the phone rings, and the US Information Agency wants us to do a tour
in South America on behalf of the US. Talk about serendipity! On the
tour we did two cities in Brazil, three in Argentina, and then three
in Ecuador. In fact, we were the first Americans to ever play a concert
in Ushuaia, in Tierra del Fuego, the southern most place in the world
and the home of the most delicious seafood -- centolla -- in
the world too.
When we got back, we were told, You guys were a hit. And
this began our fifteen year association with USIA, and then the Arts
America program of the US State Department.
We created a concert program that told the story of the history and
development of American music from Stephan Foster through Gershwin
and Ellington. Folk songs of the Civil War, cowboys, railroads, Sousa,
Joplin, Morton, Oliver, Armstrong, and on and on. Telling the stories
of the times, and the extremely interesting lives of the men and women
who created our musical heritage.
In the end, we played in about 45 countries all over South
America, India, Africa, the Arab world we even played in Saudi
Arabia where concerts are actually illegal! Asia, China twice!
And I cant count how many cities, how many radio/newspaper/magazine/TV
interviews. We also taught master classes. I have stories galore
but they are best told verbally rather than written down. It has been
a vast and enriching pleasure getting to meet and befriend some of
the great painters, poets, dancers, novelists
you name it
You should see my address book! And what a singular honor representing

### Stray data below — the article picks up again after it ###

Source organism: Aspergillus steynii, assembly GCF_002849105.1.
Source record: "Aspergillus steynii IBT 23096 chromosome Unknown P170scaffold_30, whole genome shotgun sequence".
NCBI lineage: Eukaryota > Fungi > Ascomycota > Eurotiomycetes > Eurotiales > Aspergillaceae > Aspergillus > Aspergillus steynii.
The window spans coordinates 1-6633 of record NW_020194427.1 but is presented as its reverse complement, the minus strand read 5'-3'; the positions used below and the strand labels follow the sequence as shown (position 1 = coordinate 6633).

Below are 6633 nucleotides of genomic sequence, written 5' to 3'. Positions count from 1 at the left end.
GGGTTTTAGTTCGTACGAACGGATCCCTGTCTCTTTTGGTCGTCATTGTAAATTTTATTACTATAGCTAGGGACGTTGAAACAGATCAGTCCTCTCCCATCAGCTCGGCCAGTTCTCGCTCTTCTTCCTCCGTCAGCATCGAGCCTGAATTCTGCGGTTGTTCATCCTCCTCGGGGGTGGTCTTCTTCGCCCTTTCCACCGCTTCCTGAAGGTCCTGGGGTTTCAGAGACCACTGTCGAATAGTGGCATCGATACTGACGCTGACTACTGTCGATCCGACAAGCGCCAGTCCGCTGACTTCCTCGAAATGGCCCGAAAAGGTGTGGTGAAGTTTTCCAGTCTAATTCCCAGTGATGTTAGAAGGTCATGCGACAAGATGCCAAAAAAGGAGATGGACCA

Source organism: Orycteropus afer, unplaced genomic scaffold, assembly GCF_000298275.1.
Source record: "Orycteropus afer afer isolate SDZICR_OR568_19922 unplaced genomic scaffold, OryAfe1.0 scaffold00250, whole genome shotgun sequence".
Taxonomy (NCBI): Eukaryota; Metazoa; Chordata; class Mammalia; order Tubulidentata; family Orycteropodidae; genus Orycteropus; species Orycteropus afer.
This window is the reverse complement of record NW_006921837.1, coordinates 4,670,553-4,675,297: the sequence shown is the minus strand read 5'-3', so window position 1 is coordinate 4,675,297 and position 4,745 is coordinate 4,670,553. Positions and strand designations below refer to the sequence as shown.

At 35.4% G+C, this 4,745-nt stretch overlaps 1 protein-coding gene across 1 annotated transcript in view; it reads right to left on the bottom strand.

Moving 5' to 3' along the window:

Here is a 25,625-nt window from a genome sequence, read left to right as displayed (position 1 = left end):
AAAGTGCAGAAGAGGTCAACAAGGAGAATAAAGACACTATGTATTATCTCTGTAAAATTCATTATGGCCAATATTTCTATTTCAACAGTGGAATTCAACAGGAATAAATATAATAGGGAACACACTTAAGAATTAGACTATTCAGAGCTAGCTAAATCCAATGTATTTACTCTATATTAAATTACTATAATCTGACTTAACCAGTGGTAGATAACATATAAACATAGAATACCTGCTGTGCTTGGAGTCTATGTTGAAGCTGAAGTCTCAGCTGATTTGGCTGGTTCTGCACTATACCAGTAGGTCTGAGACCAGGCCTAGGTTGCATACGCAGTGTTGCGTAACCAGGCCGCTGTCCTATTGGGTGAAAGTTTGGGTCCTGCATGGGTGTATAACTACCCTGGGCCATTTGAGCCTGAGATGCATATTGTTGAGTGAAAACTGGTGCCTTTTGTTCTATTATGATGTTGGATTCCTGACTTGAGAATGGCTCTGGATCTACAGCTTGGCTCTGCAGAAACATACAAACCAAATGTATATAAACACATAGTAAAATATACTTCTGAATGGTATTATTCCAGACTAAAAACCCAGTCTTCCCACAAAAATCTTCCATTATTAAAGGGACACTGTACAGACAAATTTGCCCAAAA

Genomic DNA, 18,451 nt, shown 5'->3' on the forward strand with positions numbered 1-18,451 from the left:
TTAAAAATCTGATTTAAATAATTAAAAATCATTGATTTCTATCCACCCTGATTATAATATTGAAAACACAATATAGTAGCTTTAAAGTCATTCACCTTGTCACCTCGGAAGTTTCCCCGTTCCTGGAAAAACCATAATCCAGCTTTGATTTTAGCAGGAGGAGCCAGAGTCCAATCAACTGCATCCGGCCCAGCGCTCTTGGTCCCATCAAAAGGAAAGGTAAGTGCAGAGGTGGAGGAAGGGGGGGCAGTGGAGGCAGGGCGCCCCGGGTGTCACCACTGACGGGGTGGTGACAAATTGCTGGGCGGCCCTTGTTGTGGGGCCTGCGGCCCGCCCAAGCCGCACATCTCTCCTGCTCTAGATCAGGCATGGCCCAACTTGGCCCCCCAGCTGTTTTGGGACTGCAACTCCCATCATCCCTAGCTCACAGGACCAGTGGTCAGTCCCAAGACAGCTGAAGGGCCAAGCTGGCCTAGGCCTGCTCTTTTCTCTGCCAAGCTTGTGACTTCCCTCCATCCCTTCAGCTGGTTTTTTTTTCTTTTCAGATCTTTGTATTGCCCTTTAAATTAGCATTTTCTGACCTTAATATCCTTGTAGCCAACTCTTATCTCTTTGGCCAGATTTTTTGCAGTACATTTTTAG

America in the world. Theres plenty of more-than-interesting
info about this on my website.
mwe3: After years of doing the Ambassador work, you recorded
some albums prior to your new Bach work. How did making your other
albums pave the way so to speak to Bach, Back to Bach to coin a phrase?
Hancoff: At some point my wife and I traveled around a lot. We
called it dirtbagging. We ended up for about a year in
Hawaii. There was a guitar playing contest there too, which I won.
I was named Hawaii Guitar Champion, whatever that means!
This led to my doing my first concert tour six concerts on
the Big Island of Hawaii. That gave me the bug. So, I came back to
the mainland, sat and practiced A LOT, went into the studio, and recorded
Steel-String Guitar, my first CD.
Because of my reputation in the Ragtime world, and then the good reviews
of the album, I started getting invitations to a lot of traditional
jazz festivals where I had solo sets, but was also typically invited
to sit in with the bands. This was my introduction to playing traditional
New Orleans jazz. So, Id sit in, and had to play music on stage
that I did not know. This was great ear training, and this was how
I learned to hear chord changes just before they happened. I got a